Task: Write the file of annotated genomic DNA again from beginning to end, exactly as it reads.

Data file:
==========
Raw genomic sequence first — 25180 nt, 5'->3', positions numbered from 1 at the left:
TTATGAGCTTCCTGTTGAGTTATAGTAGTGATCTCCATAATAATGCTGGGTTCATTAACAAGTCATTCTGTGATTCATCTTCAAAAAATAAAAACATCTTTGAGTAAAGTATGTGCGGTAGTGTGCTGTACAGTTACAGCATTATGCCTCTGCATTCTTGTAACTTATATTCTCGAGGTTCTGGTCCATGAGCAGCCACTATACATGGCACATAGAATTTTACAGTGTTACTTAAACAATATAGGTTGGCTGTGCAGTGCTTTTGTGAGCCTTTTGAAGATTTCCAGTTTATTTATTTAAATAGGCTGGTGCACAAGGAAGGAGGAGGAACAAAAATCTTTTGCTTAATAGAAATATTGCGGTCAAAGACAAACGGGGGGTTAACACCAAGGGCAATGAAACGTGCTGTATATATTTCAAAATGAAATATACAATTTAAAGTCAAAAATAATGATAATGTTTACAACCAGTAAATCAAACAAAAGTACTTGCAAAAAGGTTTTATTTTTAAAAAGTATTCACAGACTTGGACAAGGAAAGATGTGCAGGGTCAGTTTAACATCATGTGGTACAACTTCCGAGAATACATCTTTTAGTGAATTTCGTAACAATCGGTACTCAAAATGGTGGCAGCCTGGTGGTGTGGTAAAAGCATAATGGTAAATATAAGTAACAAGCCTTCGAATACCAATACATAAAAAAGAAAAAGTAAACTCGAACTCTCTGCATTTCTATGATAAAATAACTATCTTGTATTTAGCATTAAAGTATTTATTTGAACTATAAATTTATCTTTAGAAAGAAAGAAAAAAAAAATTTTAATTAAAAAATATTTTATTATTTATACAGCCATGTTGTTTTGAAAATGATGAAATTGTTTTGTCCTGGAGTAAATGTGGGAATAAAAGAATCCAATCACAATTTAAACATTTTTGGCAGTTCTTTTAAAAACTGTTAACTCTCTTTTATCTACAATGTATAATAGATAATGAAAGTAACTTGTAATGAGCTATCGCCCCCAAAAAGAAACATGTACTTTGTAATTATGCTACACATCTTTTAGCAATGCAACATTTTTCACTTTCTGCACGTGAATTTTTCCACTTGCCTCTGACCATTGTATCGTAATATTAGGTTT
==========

Raw genomic sequence first — 25180 nt, 5'->3', positions numbered from 1 at the left:
TTATGAGCTTCCTGTTGAGTTATAGTAGTGATCTCCATAATAATGCTGGGTTCATTAACAAGTCATTCTGTGATTCATCTTCAAAAAATAAAAACATCTTTGAGTAAAGTATGTGCGGTAGTGTGCTGTACAGTTACAGCATTATGCCTCTGCATTCTTGTAACTTATATTCTCGAGGTTCTGGTCCATGAGCAGCCACTATACATGGCACATAGAATTTTACAGTGTTACTTAAACAATATAGGTTGGCTGTGCAGTGCTTTTGTGAGCCTTTTGAAGATTTCCAGTTTATTTATTTAAATAGGCTGGTGCACAAGGAAGGAGGAGGAACAAAAATCTTTTGCTTAATAGAAATATTGCGGTCAAAGACAAACGGGGGGTTAACACCAAGGGCAATGAAACGTGCTGTATATATTTCAAAATGAAATATACAATTTAAAGTCAAAAATAATGATAATGTTTACAACCAGTAAATCAAACAAAAGTACTTGCAAAAAGGTTTTATTTTTAAAAAGTATTCACAGACTTGGACAAGGAAAGATGTGCAGGGTCAGTTTAACATCATGTGGTACAACTTCCGAGAATACATCTTTTAGTGAATTTCGTAACAATCGGTACTCAAAATGGTGGCAGCCTGGTGGTGTGGTAAAAGCATAATGGTAAATATAAGTAACAAGCCTTCGAATACCAATACATAAAAAAGAAAAAGTAAACTCGAACTCTCTGCATTTCTATGATAAAATAACTATCTTGTATTTAGCATTAAAGTATTTATTTGAACTATAAATTTATCTTTAGAAAGAAAGAAAAAAAAAATTTTAATTAAAAAATATTTTATTATTTATACAGCCATGTTGTTTTGAAAATGATGAAATTGTTTTGTCCTGGAGTAAATGTGGGAATAAAAGAATCCAATCACAATTTAAACATTTTTGGCAGTTCTTTTAAAAACTGTTAACTCTCTTTTATCTACAATGTATAATAGATAATGAAAGTAACTTGTAATGAGCTATCGCCCCCAAAAAGAAACATGTACTTTGTAATTATGCTACACATCTTTTAGCAATGCAACATTTTTCACTTTCTGCACGTGAATTTTTCCACTTGCCTCTGACCATTGTATCGTAATATTAGGTTT